- Mpox does not spread as easily as COVID-19. It most commonly spreads through direct physical contact with mpox lesions and through prolonged face-to-face contact. You could catch COVID-19 from a stranger while grocery store shopping or dining indoors, but you almost certainly would not catch mpox in the same circumstances.
- The strain of mpox involved in these outbreaks is very rarely fatal. Over 99% of people who get it survive.
- However, mpox still represents a legitimate public health concern for our community, especially for those at high risk of severe disease. The higher the case rate, the greater the chance for it to spread throughout the community, including to people more likely to get very sick. Plus, fatality isn’t the only measure of a disease’s impact: mpox can be very painful, cause permanent scarring, and last for several weeks.
- Right now, there have been very few cases identified in our area. EJC reported our first case on August 16, 2022. In total, EJC had 8 mpox cases, 3 of which were confirmed by the CDC.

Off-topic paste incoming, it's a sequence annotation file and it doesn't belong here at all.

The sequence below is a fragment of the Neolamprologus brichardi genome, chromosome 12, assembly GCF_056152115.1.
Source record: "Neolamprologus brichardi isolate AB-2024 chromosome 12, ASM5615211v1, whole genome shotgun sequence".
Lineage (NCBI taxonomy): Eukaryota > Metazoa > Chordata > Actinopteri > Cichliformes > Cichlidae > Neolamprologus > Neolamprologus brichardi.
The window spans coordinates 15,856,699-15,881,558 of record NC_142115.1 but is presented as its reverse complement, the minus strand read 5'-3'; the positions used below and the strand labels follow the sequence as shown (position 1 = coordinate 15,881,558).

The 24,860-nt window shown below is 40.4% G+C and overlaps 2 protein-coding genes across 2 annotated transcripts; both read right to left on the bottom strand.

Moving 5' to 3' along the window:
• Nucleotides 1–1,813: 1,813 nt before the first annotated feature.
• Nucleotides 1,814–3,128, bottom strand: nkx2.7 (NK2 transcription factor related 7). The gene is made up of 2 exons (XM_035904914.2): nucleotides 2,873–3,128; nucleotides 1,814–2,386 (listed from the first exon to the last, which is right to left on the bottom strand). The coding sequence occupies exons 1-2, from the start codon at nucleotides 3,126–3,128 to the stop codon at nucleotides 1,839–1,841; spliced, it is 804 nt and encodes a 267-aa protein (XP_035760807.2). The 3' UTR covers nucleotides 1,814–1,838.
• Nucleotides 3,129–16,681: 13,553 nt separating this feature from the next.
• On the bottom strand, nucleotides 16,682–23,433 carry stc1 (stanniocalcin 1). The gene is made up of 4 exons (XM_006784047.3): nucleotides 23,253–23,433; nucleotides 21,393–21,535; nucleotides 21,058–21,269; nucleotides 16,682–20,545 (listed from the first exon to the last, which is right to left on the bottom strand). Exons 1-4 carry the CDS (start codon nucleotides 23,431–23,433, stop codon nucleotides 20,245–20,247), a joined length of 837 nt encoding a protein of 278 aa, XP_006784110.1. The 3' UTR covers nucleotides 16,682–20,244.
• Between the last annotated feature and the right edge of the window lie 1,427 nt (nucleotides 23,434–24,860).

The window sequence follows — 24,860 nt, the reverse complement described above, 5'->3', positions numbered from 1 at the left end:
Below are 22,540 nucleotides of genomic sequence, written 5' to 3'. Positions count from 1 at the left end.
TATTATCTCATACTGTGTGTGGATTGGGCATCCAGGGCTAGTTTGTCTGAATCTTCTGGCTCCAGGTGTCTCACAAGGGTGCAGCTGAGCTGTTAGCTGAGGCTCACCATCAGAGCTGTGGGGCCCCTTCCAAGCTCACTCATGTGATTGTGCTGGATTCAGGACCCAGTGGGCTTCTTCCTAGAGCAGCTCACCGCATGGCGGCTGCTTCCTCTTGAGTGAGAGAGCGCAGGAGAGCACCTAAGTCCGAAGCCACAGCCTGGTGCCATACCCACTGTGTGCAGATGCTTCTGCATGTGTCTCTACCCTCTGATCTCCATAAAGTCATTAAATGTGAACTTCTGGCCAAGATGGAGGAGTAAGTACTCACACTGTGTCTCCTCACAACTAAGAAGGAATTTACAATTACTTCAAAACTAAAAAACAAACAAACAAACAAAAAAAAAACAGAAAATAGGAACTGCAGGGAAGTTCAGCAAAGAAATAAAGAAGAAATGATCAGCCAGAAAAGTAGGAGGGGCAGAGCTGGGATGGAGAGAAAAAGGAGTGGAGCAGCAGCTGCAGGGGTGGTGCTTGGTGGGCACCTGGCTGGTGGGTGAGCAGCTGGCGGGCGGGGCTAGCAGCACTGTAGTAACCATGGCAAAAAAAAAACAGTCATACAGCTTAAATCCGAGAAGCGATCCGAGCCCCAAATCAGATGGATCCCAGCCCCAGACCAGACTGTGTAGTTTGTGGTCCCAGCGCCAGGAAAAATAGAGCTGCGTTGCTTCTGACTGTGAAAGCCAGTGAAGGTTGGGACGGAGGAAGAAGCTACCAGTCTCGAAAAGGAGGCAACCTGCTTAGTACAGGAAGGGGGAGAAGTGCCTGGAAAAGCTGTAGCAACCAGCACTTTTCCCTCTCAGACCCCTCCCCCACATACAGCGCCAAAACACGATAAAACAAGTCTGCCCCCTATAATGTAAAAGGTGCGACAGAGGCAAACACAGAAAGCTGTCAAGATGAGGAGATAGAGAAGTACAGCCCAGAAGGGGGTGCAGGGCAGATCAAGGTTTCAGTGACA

- To keep cases low, it’s important for everyone to know the risks, symptoms, and precautions. Since cases have been steadily increasing across the US, we shouldn’t assume that cases in our area will stay low forever, or that cases will stay concentrated among any one population.
- If you are a man who has sex with other men, you may be at higher risk. As of 8/11/22, this population has been disproportionately impacted.
- At the same time, it’s also important to recognize that sex is not required for mpox transmission and that anyone can get mpox, regardless of sexual orientation. Anyone who has close physical contact with an infected person (including caretaking, cuddling, or massages) can catch mpox, including children. Don’t give yourself a false sense of immunity!